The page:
Footnote Poem

Texas Falls

Thirty years ago, right around now, when the spring had announced itself in birdsong and melted snow, my friend C. and I jumped into his red* convertible and headed for the mountains. Damp air enhances scents, like the fertile musky smell of cowshit** that tells you that now, now, finally, winter is over. The pale grey road wound uphill. The trees were in bud, all the pale greens stepping out to wave hello to us, and goodbye. We drove onward, with neither map*** nor plan, but only a sense that spring requires a journey and a breeze ruffling your hair. On the edge of the road, a brown sign proclaimed “Texas Falls” even though we were deep in Vermont. We left the car, strolled among the trees, every footstep sending up a waft of dead pine needles. Our feet made no sound**** so the waterfall never heard us coming over its quiet splashing roar. The sun, so golden between the leaves, came through them with emerald light, both water and sunlight spraying us with blessings.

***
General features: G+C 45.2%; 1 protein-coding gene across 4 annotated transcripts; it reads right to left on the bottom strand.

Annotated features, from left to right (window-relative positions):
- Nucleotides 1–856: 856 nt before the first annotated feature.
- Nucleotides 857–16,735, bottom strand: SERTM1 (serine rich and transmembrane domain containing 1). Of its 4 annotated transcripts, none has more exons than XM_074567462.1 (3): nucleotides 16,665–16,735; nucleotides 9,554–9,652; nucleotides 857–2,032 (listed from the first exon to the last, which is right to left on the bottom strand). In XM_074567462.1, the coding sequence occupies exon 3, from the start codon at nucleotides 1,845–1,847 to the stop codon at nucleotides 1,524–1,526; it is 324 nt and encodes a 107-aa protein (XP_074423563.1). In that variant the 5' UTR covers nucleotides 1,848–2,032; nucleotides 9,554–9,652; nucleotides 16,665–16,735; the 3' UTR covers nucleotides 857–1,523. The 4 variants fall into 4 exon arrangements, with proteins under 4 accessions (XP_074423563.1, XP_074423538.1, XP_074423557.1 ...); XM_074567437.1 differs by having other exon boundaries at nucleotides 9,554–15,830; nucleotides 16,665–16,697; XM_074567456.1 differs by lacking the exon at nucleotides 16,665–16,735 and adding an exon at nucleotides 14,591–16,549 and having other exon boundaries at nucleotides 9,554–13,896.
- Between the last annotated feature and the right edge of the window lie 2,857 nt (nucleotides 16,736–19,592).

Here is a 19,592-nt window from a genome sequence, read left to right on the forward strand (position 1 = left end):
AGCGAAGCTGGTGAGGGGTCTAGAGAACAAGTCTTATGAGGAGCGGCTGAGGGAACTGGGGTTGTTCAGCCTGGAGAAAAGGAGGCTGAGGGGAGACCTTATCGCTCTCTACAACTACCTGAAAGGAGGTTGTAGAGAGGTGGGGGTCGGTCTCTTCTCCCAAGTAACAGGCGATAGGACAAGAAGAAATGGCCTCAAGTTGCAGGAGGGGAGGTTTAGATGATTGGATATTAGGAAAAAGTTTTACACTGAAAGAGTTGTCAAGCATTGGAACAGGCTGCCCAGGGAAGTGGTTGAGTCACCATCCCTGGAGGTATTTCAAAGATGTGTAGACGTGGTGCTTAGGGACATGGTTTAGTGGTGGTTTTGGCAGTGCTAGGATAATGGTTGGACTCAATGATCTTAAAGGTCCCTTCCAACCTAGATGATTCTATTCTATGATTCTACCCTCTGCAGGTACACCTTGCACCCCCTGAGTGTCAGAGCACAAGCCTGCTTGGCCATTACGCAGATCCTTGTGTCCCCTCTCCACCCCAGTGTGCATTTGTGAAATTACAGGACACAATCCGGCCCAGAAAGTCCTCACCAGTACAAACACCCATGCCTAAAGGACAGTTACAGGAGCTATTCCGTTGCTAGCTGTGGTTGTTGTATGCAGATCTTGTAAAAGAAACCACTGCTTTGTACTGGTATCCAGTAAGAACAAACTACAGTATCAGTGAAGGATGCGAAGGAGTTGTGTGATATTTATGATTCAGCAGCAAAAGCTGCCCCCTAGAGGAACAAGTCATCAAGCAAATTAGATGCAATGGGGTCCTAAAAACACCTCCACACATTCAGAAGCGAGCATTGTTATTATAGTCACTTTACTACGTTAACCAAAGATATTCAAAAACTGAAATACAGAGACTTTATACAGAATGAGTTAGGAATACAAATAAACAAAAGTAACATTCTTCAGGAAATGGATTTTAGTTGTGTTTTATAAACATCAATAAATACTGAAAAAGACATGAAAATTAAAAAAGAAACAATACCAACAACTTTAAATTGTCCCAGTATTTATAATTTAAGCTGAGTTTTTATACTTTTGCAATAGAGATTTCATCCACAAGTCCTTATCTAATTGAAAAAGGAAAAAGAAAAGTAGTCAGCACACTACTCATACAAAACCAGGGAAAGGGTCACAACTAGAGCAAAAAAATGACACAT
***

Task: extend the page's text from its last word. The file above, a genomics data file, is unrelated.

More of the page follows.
*Was the convertible red? Was it black or blue? Do I recall it as red because of the intensity with which the mountains were painting themselves green?**Herbivores’ doings smell like grass and wildflowers and the mud that comes from mixing summer and snow and the long grey of January and February, and then adding sunlight and warmth.***When they tell you the map is not the mountain, they are right. Maps are conquistadors of the fallen, flattening and denaming the things that know for themselves what they are. The worn folds also erase the world in lines that intersect like a****Sounds in the forest are hushed, like a library whose books are stones and birdsong.